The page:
Demoing skis is best if it's an option but it isn't always. I no longer have the first couple pairs of skis I bought when I was first learning so don't worry about it being a right or wrong purchase. Buy them, ski them, take a lesson and the rest will work itself out.

The hardest lesson for me to learn was that it's not all about speed. I used to think faster is better and I felt very self conscious because I am always the slowest in the pack. While I know plenty of fast skiers that are exceptional I have finally learned that speed alone doesn't equal skill.

At the end of the day it's all about having fun. I love the whole culture of skiing. Skiing with friends, apre ski, finding something to do to enjoy the outdoors.

Welcome to Ski Talk and one of the best sports on earth.
Sadly my current social group includes zero skiers, hence joining this forum haha my friend that got me into this only snowboards now. I've been doing my best to watch and follow/mimic anyone that has noticeably good technique, and learn as much as possible about technique wherever else I can.

Skiing really is just obscenely fun... I can't communicate it to anyone at work. It's such a violent, powerful experience at times, while still being so smooth and stylish... And at the same time it feels like you're dancing the whole way too. At 40mph. It's addictive on so many levels.
 

surfsnowgirl

Instructor
Skier
Joined
May 12, 2016
Posts
5,700
Location
Magic Mountain, Vermont
Sadly my current social group includes zero skiers, hence joining this forum haha my friend that got me into this only snowboards now. I've been doing my best to watch and follow/mimic anyone that has noticeably good technique, and learn as much as possible about technique wherever else I can.

Skiing really is just obscenely fun... I can't communicate it to anyone at work. It's such a violent, powerful experience at times, while still being so smooth and stylish... And at the same time it feels like you're dancing the whole way too. At 40mph. It's addictive on so many levels.
Many of my friends and people I ski with are boarders. I met some of my ski/boarding friends by just being there every week. Some I work with at the mountain. One of my best ski friends I met from taking a clinic at my mountain.

Take a clinic, go have a drink at the bar, take a group lesson. The more you surround yourself in the culture, the higher your chances of making ski buddies.
 

Mendieta

Master of Snowplow
SkiTalk Tester
Contributor
Joined
Aug 17, 2016
Posts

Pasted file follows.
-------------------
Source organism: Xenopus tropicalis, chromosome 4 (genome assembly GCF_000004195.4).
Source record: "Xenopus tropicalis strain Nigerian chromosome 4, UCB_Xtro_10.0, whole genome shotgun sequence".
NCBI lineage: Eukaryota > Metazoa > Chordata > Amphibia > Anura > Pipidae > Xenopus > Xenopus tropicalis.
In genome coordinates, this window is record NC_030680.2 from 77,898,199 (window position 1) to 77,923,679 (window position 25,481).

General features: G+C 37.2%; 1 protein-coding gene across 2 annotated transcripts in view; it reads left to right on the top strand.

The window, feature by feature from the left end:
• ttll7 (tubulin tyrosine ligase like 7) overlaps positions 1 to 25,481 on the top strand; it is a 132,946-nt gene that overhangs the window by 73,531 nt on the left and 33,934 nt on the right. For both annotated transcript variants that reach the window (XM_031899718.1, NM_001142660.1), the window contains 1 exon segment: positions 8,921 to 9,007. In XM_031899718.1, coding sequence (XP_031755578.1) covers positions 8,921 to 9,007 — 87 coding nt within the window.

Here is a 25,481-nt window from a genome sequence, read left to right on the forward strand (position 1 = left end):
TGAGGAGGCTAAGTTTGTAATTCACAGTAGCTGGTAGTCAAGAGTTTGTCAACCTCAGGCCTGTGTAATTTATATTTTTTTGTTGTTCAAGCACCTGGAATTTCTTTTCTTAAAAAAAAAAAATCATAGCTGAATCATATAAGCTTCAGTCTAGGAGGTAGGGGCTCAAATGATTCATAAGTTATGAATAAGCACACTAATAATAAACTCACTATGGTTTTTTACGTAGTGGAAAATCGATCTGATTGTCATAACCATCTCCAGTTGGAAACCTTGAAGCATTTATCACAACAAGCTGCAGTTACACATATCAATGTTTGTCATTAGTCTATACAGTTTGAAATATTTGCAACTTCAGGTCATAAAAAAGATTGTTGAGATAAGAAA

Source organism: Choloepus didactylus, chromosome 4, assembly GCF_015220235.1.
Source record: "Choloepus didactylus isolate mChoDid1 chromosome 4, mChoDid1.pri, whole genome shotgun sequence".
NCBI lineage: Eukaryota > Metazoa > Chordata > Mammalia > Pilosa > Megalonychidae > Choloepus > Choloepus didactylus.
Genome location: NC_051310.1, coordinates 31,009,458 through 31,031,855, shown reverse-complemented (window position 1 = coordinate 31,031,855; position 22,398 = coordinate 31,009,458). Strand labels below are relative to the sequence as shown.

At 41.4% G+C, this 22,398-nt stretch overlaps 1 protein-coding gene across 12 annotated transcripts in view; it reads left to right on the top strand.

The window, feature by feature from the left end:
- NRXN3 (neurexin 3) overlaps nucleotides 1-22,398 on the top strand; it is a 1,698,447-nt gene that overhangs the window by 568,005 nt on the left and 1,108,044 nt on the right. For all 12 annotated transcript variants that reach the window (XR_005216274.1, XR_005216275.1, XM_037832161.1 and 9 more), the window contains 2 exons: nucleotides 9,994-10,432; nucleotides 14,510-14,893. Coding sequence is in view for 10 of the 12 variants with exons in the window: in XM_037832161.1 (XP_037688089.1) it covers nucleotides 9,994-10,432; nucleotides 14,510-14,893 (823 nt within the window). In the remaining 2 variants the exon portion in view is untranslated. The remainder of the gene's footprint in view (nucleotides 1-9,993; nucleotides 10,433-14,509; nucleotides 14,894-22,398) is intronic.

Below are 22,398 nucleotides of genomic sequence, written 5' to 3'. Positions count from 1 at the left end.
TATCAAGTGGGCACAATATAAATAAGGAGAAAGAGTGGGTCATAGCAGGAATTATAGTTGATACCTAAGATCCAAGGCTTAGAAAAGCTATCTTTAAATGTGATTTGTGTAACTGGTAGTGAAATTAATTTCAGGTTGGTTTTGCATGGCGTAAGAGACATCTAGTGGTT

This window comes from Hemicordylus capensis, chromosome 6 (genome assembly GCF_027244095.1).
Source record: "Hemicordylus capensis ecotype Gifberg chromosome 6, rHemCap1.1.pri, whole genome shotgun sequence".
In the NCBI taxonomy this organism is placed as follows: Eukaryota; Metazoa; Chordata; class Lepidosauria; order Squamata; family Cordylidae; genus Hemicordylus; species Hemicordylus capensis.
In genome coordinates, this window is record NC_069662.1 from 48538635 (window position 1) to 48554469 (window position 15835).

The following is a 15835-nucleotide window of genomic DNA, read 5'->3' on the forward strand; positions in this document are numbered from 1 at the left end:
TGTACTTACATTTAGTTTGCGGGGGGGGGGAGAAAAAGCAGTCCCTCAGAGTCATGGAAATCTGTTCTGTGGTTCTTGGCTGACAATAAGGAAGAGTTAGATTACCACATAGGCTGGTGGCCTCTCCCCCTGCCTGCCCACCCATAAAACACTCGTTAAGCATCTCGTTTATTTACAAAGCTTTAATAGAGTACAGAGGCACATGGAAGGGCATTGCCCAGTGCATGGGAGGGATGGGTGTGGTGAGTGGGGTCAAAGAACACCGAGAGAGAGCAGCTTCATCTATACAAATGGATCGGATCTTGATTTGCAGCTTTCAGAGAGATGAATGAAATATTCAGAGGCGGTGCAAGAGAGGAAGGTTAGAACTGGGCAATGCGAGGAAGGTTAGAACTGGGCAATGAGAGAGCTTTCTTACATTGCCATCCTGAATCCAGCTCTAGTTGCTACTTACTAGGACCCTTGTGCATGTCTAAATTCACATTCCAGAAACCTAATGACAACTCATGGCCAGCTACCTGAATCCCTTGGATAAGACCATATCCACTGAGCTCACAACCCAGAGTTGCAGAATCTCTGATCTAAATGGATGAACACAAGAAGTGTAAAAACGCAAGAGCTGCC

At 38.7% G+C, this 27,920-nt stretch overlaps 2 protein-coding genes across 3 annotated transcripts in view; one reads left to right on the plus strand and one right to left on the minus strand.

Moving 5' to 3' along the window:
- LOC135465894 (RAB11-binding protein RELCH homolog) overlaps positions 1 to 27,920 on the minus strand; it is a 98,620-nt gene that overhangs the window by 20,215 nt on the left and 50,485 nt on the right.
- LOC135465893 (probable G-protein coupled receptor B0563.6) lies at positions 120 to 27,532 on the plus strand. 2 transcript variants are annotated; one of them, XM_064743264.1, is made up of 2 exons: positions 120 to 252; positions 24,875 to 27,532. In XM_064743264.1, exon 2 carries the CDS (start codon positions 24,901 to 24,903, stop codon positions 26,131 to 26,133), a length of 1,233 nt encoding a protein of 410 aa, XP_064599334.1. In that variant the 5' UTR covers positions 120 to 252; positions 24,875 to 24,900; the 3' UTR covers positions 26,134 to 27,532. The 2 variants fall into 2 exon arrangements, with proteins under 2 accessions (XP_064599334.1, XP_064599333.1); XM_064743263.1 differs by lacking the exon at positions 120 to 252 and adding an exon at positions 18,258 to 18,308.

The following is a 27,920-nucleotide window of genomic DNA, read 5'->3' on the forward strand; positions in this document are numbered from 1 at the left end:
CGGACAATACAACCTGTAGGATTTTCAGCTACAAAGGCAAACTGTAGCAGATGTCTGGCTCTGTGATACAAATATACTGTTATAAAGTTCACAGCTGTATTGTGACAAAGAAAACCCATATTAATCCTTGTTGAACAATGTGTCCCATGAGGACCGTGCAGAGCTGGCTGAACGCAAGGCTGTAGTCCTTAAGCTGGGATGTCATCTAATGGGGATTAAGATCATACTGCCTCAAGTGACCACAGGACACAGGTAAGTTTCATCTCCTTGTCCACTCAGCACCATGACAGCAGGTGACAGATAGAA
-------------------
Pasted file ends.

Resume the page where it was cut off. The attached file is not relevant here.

4,862
Location
SF Bay Area, CA, USA
Many of my friends and people I ski with are boarders. I met some of my ski/boarding friends by just being there every week. Some I work with at the mountain. One of my best ski friends I met from taking a clinic at my mountain.

Take a clinic, go have a drink at the bar, take a group lesson. The more you surround yourself in the culture, the higher your chances of making ski buddies.
That, or come to Tahoe :beercheer:
 
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MoSkyrPls

MoSkyrPls

Putting on skis
Skier
Joined
Jun 22, 2023
Posts
43
Location
Missouri
Frankly, downsizing on your own is not easy. There is a high chance that your new boots are too tight , uncomfortable in spots, etc. You might consider taking the first trip to a big mountain earlier in the season, and just wing it until then. More padded ski socks (assuming you are using thin ones) will help alleviate the issue a bit, meantime.

But I would not spend any more money on boots that are not properly fitted by an expert.
I like the challenge sort of... My current boots feel great, just too loose
Frankly, downsizing on your own is not easy. There is a high chance that your new boots are too tight , uncomfortable in spots, etc. You might consider taking the first trip to a big mountain earlier in the season, and just wing it until then. More padded ski socks (assuming you are using thin ones) will help alleviate the issue a bit, meantime.

But I would not spend any more money on boots that are not properly fitted by an expert.
I'm likely going to Summit County at the beginning of December. Honestly the boots I have now feel fantastic as far as comfort, but moguls were where I started to realize how much better a size smaller would have been for me. For early season groomed blues they'll be just fine. Either way, I'm glad I got myself into this mess.